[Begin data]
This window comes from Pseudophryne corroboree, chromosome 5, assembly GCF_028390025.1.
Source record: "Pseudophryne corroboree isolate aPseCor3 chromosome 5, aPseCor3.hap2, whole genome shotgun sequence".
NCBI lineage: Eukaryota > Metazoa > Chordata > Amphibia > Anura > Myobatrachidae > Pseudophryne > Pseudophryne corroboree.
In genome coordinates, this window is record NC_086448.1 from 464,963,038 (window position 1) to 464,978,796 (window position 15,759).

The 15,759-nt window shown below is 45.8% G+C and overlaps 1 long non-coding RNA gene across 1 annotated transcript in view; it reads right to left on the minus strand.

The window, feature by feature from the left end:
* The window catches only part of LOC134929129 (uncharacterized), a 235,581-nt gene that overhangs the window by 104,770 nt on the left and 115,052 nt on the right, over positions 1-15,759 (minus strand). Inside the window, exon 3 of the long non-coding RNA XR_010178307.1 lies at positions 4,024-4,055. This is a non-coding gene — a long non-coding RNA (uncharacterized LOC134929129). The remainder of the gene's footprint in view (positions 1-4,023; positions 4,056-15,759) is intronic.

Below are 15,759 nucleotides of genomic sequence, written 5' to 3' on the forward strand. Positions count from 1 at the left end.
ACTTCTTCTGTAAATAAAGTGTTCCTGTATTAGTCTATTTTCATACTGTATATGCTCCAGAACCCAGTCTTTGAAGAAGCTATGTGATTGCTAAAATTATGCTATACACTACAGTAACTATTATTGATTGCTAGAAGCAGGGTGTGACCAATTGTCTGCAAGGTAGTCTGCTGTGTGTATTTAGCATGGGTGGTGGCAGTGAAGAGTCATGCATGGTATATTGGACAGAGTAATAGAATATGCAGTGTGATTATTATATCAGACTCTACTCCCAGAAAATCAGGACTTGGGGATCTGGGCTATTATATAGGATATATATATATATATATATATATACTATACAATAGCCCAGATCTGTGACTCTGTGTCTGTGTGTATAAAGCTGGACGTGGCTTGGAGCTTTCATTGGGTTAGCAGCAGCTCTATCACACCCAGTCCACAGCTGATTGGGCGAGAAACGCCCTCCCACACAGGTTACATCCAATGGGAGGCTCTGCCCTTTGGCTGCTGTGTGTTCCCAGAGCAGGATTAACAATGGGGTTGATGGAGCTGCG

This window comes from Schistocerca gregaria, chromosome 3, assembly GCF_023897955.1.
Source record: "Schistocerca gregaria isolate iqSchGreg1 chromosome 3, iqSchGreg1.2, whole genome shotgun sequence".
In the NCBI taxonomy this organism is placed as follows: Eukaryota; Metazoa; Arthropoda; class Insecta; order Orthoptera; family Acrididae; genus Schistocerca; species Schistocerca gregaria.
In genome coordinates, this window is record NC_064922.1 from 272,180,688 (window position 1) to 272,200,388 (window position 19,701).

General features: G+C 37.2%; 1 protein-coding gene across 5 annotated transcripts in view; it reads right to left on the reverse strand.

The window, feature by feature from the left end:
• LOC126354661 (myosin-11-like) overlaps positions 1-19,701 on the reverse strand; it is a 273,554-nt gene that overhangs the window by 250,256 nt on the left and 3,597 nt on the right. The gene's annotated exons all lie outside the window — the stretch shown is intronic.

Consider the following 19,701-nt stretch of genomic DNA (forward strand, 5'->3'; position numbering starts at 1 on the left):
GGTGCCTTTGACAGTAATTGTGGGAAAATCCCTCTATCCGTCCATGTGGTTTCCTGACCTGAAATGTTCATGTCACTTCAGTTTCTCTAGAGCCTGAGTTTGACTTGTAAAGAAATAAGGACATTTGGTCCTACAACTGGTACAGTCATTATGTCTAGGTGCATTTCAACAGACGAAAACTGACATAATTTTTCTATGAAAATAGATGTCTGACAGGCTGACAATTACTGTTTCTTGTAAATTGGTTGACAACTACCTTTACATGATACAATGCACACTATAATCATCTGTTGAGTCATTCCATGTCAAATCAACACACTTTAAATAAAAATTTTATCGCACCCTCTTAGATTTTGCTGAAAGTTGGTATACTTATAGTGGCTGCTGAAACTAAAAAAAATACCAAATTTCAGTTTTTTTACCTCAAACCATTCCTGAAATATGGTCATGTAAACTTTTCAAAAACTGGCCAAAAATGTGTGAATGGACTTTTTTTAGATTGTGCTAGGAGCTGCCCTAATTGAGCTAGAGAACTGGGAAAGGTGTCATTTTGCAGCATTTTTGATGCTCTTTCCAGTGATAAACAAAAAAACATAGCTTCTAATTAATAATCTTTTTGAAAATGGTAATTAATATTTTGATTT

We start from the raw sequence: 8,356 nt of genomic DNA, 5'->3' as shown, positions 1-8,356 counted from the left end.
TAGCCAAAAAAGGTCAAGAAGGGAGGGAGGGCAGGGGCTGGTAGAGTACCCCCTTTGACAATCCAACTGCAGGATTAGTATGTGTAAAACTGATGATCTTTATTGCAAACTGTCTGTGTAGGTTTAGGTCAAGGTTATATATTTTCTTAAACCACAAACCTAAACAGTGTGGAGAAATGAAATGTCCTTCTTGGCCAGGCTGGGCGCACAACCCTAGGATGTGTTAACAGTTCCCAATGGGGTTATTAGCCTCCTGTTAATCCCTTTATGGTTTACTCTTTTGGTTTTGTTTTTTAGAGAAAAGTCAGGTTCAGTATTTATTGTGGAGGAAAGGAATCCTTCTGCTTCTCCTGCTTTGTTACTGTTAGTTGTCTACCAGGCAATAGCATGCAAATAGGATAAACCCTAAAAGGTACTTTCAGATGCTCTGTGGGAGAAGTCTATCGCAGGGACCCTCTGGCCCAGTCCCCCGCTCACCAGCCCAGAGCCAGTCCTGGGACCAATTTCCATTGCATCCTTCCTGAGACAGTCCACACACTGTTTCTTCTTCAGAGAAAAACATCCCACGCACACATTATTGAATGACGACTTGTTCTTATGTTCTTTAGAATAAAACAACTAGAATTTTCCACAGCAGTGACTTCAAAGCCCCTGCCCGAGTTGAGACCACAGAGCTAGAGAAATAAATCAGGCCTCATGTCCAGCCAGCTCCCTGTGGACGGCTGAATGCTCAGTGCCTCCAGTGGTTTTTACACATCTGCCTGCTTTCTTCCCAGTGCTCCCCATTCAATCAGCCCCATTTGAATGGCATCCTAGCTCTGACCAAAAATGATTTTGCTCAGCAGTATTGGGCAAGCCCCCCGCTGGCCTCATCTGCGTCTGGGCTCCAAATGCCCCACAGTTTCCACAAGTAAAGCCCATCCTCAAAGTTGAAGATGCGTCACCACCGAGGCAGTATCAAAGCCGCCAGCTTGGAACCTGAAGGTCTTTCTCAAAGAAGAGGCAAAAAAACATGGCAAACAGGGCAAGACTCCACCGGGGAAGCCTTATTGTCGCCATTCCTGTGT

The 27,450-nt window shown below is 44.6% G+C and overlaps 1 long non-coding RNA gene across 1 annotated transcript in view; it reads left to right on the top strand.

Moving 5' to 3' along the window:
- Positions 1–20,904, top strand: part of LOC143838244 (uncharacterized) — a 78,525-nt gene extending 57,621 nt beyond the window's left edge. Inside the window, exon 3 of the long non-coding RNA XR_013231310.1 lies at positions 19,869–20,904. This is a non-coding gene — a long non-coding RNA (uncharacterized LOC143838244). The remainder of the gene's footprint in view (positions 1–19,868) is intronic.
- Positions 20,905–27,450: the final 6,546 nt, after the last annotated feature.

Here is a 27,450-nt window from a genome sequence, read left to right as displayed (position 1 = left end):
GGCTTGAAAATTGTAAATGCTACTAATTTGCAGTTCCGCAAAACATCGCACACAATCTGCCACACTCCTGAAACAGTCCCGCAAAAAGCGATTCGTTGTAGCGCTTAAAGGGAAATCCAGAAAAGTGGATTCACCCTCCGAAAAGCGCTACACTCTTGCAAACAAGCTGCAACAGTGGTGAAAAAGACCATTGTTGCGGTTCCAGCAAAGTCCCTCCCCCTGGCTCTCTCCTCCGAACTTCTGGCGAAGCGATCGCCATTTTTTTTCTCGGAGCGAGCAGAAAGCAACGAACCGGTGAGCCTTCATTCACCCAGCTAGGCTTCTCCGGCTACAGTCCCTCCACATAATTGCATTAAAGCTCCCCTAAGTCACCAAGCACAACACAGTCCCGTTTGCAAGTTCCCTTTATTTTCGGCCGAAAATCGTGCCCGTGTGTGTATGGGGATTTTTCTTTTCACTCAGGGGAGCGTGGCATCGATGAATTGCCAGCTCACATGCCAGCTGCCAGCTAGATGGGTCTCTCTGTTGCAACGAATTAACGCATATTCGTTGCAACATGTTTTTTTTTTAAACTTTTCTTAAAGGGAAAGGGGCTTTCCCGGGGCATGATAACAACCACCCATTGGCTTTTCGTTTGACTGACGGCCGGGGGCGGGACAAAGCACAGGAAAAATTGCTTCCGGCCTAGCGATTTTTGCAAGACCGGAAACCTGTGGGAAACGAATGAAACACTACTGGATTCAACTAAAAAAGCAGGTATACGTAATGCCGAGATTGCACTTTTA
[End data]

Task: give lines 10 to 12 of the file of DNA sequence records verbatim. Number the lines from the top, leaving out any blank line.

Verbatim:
This window comes from Schistocerca gregaria, chromosome 3, assembly GCF_023897955.1.
Source record: "Schistocerca gregaria isolate iqSchGreg1 chromosome 3, iqSchGreg1.2, whole genome shotgun sequence".
In the NCBI taxonomy this organism is placed as follows: Eukaryota; Metazoa; Arthropoda; class Insecta; order Orthoptera; family Acrididae; genus Schistocerca; species Schistocerca gregaria.